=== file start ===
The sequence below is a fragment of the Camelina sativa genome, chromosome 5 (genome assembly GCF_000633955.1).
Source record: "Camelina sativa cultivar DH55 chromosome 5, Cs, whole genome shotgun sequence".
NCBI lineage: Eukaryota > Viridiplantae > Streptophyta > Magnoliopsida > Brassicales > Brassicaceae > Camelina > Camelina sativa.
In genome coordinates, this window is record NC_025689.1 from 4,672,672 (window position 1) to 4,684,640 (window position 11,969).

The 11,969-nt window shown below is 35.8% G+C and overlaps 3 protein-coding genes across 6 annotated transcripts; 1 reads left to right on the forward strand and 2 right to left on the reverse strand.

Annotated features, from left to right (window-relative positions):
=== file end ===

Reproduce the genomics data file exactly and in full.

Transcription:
The sequence below is a fragment of the Camelina sativa genome, chromosome 5 (genome assembly GCF_000633955.1).
Source record: "Camelina sativa cultivar DH55 chromosome 5, Cs, whole genome shotgun sequence".
NCBI lineage: Eukaryota > Viridiplantae > Streptophyta > Magnoliopsida > Brassicales > Brassicaceae > Camelina > Camelina sativa.
In genome coordinates, this window is record NC_025689.1 from 4,672,672 (window position 1) to 4,684,640 (window position 11,969).

The 11,969-nt window shown below is 35.8% G+C and overlaps 3 protein-coding genes across 6 annotated transcripts; 1 reads left to right on the forward strand and 2 right to left on the reverse strand.

Annotated features, from left to right (window-relative positions):